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The Parade

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The Parade, People Who Would Never Forget

John 12:12-19

Palm Sunday Sermon


Introduction: Ticker-tape parades are not as common today as they once were. There was a time when our country honored our heroes and heroines with colossal spectacles. Celebrities would ride in a convertible automobile down the massive canyons of steel and glass, with walls so high that the sun is seen but for a few minutes. Often bands playing rousing Sousa marches led the parades. Young ladies tossing batons and swirling pom-poms followed. Tons of confetti, streamers, balloons, and ticker tape cascaded down upon them like a waterfall. Everybody was there. It was a time of great excitement.

Jesus Was Given A Parade.   
A mass of humanity was present; perhaps as many as 2.5 million people crowded the narrow streets converging on the holy city of Jerusalem at Passover time. From the distance, there came a noise—a kind of rhythmic, staccato chant that wafted in . . . now louder . . . and louder . . . from the southern gate of the city. People stopped talking to each other and turned their faces and their ears toward the sound. A recurring word could be heard: Hosanna. Hosanna. Hosanna. It was more like a cheer than a chant. 

As the procession got closer and closer people began to see the dust rising from shuffling feet. Men pushed and shoved to get closer to the street. The Hosanna’s got louder and louder, reverberating against stonewalls.

A man came running ahead of the procession. He was saying something that the people had to strain to hear: “Jesus of Nazareth is coming! The Prophet is coming! The man who raises the dead is coming! Hurry, Jesus is coming!”

The crowd began to inch closer and closer to the street. Dads hoisted their children to their shoulders. Teenagers climbed trees lining the streets for an unhindered view. Everyone wanted to catch a glimpse of this strange prophet they had heard about.

What they saw was strange—or, at least, totally unexpected. Jesus moved serenely on the back of a small white donkey, much like a man riding in a convertible. Jesus, the honored celebrity, was the center of attention, the eye of the hurricane. Around him chaos, but in him calmness. Rather than the sound of confetti and streamers ruffling the air, one could hear the sounds of slashing and whooshing of palm fronds as they were placed in front of the donkey’s hooves. Other parade watchers took off their coats and their cloaks and spread them before Jesus, much like a red carpet being rolled out for royalty. The coats made a mosaic of multi-colored profusion. It was an incredible scene.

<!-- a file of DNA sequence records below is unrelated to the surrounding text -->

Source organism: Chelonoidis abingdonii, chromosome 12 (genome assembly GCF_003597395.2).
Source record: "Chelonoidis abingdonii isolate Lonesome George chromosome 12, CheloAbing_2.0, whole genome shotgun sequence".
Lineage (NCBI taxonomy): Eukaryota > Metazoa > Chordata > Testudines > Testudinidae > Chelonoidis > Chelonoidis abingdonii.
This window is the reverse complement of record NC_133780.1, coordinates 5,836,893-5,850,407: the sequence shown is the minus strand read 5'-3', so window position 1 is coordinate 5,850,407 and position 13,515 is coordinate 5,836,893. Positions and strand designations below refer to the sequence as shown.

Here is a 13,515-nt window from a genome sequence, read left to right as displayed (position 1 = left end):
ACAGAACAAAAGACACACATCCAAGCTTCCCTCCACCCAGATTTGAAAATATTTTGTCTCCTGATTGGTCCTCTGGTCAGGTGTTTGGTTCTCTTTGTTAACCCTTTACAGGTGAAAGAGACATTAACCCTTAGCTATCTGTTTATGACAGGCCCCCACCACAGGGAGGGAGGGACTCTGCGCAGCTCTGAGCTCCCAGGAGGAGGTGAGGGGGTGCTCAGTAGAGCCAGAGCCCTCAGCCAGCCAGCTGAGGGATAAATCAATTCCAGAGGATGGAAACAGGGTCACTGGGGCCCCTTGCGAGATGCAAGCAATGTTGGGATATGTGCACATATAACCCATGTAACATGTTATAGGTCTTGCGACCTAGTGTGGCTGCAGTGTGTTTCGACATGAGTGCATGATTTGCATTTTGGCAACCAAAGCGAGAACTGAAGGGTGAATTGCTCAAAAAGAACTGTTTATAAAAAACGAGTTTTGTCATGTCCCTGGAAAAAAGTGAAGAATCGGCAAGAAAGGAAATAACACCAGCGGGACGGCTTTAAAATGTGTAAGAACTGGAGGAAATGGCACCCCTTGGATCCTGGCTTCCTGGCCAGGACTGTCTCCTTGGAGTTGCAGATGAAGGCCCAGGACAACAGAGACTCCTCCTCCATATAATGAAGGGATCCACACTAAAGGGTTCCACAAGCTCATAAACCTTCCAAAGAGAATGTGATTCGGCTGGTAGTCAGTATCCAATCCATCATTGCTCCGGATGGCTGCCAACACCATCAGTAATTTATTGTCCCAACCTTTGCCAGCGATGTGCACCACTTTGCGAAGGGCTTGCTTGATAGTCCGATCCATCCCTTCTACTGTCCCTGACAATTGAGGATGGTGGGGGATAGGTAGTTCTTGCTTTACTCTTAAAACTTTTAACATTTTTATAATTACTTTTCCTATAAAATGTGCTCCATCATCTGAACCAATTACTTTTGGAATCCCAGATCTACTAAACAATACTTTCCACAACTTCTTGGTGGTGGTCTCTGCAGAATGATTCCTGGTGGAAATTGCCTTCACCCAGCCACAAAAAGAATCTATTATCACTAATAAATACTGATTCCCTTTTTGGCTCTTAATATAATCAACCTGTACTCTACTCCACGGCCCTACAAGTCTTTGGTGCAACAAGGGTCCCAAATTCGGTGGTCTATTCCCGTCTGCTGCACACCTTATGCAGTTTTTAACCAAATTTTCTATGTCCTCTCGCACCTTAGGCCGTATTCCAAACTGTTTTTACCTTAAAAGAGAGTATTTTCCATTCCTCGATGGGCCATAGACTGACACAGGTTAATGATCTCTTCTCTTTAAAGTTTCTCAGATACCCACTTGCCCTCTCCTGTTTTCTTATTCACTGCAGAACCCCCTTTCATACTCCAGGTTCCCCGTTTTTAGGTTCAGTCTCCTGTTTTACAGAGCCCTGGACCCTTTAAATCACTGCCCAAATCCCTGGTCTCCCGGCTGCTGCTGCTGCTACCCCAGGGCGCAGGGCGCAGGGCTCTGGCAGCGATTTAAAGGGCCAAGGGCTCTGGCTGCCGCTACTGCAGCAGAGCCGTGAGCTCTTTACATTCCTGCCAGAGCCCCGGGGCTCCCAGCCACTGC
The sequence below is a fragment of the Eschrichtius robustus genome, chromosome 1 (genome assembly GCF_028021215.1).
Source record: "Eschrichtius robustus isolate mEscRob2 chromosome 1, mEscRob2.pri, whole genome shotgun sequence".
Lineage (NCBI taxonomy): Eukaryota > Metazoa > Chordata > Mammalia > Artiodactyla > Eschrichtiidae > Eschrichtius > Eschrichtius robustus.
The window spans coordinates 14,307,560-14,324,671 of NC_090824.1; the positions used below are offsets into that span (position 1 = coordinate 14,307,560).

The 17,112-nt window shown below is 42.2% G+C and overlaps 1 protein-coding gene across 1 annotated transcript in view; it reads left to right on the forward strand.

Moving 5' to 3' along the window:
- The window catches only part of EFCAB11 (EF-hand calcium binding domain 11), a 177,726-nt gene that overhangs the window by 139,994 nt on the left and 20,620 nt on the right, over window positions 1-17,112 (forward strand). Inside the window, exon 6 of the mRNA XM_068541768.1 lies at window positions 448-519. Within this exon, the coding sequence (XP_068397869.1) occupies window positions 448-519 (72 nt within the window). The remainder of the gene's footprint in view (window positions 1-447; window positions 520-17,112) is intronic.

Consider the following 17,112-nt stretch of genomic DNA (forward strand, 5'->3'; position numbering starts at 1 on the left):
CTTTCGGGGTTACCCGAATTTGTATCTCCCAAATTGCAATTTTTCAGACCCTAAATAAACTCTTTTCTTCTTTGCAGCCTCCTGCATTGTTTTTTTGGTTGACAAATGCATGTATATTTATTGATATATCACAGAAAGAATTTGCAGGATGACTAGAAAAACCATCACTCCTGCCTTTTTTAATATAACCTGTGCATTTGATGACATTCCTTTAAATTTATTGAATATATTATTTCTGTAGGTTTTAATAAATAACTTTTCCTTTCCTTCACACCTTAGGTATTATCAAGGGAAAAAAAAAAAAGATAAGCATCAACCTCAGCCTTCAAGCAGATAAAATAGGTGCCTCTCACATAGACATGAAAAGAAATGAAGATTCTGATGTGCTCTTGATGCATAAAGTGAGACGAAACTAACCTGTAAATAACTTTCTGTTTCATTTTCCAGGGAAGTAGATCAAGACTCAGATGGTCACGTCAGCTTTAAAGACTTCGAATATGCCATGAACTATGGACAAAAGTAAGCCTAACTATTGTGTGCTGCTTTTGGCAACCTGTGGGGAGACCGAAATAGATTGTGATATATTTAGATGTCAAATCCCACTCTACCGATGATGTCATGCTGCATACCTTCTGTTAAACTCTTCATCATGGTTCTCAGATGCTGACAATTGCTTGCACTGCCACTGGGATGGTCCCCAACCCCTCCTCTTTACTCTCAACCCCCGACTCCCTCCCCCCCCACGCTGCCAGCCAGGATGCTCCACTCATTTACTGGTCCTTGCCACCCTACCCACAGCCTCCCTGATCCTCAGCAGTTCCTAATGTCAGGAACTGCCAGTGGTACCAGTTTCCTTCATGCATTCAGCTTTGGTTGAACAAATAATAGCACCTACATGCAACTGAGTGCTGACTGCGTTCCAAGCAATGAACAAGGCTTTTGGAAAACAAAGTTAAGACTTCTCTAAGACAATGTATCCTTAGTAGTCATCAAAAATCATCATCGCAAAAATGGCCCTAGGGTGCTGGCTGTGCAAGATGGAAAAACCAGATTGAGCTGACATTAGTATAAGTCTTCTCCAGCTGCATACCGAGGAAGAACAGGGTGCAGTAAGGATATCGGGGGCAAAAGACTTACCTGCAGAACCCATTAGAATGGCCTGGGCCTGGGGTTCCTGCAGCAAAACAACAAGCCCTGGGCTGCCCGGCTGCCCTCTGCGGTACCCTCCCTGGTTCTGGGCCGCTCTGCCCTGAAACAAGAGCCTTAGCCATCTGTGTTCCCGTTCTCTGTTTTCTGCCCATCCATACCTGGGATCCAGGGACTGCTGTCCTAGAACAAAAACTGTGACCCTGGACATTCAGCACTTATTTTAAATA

I would have loved to been there for that gala event. I wouldn’t have wanted to be the street sweeper, though.

All segments of humanity were at the Palm Sunday procession for Jesus that day. You know how I know? I know by what was left on the streets. You can tell a lot about people by what they leave behind.

The Passers-by—The Innocent
The innocent passers-by had never seen Jesus before and did not recognize him now, found themselves caught up in the procession. Many were travelers, pilgrims with their burlap bags, in Jerusalem for Passover. Perhaps, they had come early that morning to the marketplace to shop. Or maybe they had planned a family outing to picnic on the Mount of Olives. They knew nothing of what was to come. They were at the right place at the right time. They simply got caught up in the historical moment.

I know how they felt.

A few summers ago while vacationing in Florida our family traveled to Cape Canaveral. My daughter loves the space and rocket museums and I love the tour of NASA.  And after several days on the beach, we welcomed the change of pace. We departed early anticipating arriving at the NASA visitor’s center when it opened. When we turned off of I-95 onto State Road 528 headed toward the Cape we found ourselves in bumper-to-bumper traffic. My wife’s parents were with us. I told them that the last time we visited NASA it was a breeze. I said, “There must be a lot of people going to visit the space flight center.” For over an hour we inched and crawled our way along, wondering why there were so many people on this particular day going to the space center. As we slowly moved closer and closer to our final destination, still in a quandary as to why so many people were on the road, we noticed that a lot of people were parking on the side of the road. Some were getting out of their cars. Still others had spread blankets out on grassy knolls with blankets and picnic baskets. Others had camera’s hanging from their necks. A few cradled binoculars. And then in unison it hit us. A shuttle launch must be scheduled today. We asked someone and he confirmed our suspicions. It was 9:53 a.m. At 10:00 a.m. the space shuttle was scheduled to lift off. I pulled the car off to the side of the road, got out of the car. And, then, we watched as the shuttle majestically jettisoned into the heavens.